91. Mike Morris and Doug Hindson, “Power Relations in Informal Settlements,” in Here to Stay, 160.
92. Hindson et al., “From Violence to Reconstruction,” 340.
93. Louw, “Conflicting Views,” 21.
94. Antoinette Louw, “Political Conflict 1989-92,” Indicator Essay 9, no. 3 (winter 1992): 57.
95. Louw, “Conflicting Views,” 21.
96. Antoinette Louw, “Wars of Weapons, Wars of Words,” Indicator SA 11, no. 1 (autumn 1994): 65-70.
97. Antoinette Louw, “Conflict of Interest,” Indicator SA 11, no. 2 (autumn 1994): 17.
98. Moller, “Post-Election Euphoria,” 28.
99. Indicator SA 12, no. 1 (summer 1994): 73.
100. “A Zulu Irritant,” The Economist (27 May 1995), 39.
101. Mark Shaw, an analyst with the Centre for Policy Studies, wrote: “The number of murders increased dramatically from 1980 to 1990 after which levels surged. Some of these statistics reflect political violence, but the line between political and criminal violence is fine. This implies that the murder rate should decline from 1994 when political violence decreased.” Mark Shaw, “Exploring a Decade of Crime,” Crime and Conflict, no. 1 (autumn 1995): 13.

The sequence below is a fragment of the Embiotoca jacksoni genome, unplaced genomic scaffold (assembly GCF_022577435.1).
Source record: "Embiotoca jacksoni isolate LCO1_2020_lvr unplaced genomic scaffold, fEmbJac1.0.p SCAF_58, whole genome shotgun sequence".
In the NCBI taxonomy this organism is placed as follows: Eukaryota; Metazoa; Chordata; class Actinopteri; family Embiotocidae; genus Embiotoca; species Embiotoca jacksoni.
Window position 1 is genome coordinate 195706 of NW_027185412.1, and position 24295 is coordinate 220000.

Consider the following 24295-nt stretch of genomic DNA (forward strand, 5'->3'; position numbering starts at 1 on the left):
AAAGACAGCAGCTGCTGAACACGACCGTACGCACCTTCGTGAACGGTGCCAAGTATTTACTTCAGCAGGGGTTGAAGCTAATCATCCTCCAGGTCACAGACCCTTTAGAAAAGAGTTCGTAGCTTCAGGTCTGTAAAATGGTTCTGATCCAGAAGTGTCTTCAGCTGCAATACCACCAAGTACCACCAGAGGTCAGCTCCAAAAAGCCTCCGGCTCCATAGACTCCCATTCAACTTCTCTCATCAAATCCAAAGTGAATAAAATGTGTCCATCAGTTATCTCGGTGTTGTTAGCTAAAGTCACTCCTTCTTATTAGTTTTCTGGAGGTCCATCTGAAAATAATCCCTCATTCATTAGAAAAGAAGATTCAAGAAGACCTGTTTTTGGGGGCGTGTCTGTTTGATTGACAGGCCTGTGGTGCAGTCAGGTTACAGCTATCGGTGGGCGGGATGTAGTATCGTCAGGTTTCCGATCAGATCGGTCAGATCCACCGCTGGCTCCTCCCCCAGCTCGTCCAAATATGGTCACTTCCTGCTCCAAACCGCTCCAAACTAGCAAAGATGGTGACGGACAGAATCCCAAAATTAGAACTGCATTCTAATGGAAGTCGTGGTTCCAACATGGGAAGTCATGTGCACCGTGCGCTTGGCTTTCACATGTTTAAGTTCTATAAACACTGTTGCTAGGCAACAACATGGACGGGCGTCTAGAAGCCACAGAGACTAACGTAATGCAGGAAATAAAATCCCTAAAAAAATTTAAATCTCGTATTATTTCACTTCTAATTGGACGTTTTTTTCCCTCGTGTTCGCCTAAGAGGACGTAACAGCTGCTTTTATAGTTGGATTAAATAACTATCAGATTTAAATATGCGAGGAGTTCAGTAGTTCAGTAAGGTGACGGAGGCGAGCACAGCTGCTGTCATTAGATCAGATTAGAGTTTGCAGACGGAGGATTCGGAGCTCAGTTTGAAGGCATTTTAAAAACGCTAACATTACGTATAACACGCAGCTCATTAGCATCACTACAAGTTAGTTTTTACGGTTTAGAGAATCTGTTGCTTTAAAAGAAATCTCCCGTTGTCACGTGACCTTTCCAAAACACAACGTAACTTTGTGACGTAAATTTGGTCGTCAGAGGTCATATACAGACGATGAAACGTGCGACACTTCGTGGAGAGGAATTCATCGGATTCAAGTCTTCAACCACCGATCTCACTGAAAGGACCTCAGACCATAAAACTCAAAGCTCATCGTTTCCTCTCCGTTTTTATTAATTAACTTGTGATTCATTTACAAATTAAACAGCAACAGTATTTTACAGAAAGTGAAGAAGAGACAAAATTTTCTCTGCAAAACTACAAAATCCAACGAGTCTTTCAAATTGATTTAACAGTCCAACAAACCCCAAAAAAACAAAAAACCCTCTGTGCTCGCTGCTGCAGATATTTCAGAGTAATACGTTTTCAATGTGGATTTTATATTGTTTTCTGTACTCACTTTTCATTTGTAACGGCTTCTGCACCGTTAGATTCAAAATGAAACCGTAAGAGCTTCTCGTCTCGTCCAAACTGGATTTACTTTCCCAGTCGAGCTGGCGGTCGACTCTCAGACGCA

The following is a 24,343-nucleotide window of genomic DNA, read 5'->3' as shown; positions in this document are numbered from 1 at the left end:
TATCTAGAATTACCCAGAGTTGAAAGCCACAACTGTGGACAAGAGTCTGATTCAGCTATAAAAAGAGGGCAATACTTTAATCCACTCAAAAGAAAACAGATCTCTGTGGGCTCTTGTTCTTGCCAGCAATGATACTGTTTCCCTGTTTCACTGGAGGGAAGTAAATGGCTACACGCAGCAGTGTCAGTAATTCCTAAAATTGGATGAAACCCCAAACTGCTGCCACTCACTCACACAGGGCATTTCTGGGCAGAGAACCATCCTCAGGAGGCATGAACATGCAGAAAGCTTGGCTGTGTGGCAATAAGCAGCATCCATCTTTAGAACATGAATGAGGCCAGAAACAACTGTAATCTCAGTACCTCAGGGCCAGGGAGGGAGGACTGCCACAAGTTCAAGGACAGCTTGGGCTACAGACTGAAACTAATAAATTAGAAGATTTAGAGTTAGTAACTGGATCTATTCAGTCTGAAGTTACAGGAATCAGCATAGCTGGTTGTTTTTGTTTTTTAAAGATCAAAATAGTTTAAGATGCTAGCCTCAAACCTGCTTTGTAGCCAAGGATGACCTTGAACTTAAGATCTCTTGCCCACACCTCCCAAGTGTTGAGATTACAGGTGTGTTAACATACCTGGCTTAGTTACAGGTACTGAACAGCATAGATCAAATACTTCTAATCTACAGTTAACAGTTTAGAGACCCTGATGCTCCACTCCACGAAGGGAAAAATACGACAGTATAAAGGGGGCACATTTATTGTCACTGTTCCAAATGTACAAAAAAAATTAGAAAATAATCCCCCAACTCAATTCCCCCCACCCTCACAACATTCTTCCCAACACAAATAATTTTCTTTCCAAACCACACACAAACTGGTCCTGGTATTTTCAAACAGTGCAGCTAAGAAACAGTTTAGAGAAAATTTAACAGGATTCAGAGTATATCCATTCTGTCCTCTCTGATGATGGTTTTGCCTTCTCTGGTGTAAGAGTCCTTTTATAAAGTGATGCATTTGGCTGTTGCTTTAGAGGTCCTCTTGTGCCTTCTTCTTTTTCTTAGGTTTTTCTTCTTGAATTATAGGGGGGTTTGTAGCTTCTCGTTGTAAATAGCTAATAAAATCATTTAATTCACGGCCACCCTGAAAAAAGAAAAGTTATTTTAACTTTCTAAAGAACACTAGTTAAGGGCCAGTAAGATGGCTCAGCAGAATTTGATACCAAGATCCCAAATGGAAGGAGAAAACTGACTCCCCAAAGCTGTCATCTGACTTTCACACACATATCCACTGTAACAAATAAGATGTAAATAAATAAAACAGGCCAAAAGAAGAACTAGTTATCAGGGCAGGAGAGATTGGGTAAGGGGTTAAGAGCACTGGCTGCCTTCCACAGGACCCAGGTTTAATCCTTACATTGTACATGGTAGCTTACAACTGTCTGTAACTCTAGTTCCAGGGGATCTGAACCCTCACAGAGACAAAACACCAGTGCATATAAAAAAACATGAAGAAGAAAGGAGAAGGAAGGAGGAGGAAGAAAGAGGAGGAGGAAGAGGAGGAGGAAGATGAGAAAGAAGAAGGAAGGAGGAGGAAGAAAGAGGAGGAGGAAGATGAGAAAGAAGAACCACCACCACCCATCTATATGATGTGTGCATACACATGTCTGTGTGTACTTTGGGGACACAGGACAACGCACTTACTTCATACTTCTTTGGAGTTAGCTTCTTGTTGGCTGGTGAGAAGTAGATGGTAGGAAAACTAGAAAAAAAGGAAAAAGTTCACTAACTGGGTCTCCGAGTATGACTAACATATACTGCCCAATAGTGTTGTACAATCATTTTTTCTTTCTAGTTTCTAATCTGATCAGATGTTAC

102. See Glanz, “Patterns of Crime,” Crime and Conflict, 9-10. Glanz compares crime levels from 1988 to 1993 and to the first ten months of 1994. The following tables are adapted from this article and are based on crime statistics compiled by the commissioner of the South African Police. Rates are calculated per hundred thousand of the population of South Africa, including the former self-governing territories. The “big six” crimes are rape, murder, aggravated assault, aggravated robbery, burglary (business and residential), and theft of motor vehicles.
|Type of Offense||1988||1992||1993||Jan-Oct 1994||% Change in Rate|